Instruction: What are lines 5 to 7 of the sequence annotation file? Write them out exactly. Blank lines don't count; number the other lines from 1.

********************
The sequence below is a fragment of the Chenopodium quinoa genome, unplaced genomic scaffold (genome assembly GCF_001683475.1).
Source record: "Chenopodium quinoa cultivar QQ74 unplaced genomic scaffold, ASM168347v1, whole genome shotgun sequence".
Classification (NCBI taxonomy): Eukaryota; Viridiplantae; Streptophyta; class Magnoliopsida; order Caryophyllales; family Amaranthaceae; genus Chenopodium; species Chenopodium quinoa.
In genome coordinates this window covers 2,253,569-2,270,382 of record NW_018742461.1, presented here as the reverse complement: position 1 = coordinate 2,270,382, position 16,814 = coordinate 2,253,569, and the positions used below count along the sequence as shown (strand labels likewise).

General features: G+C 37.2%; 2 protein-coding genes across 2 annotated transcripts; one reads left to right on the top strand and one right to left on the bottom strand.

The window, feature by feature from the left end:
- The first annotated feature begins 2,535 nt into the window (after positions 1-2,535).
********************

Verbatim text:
General features: G+C 37.2%; 2 protein-coding genes across 2 annotated transcripts; one reads left to right on the top strand and one right to left on the bottom strand.

The window, feature by feature from the left end:
- The first annotated feature begins 2,535 nt into the window (after positions 1-2,535).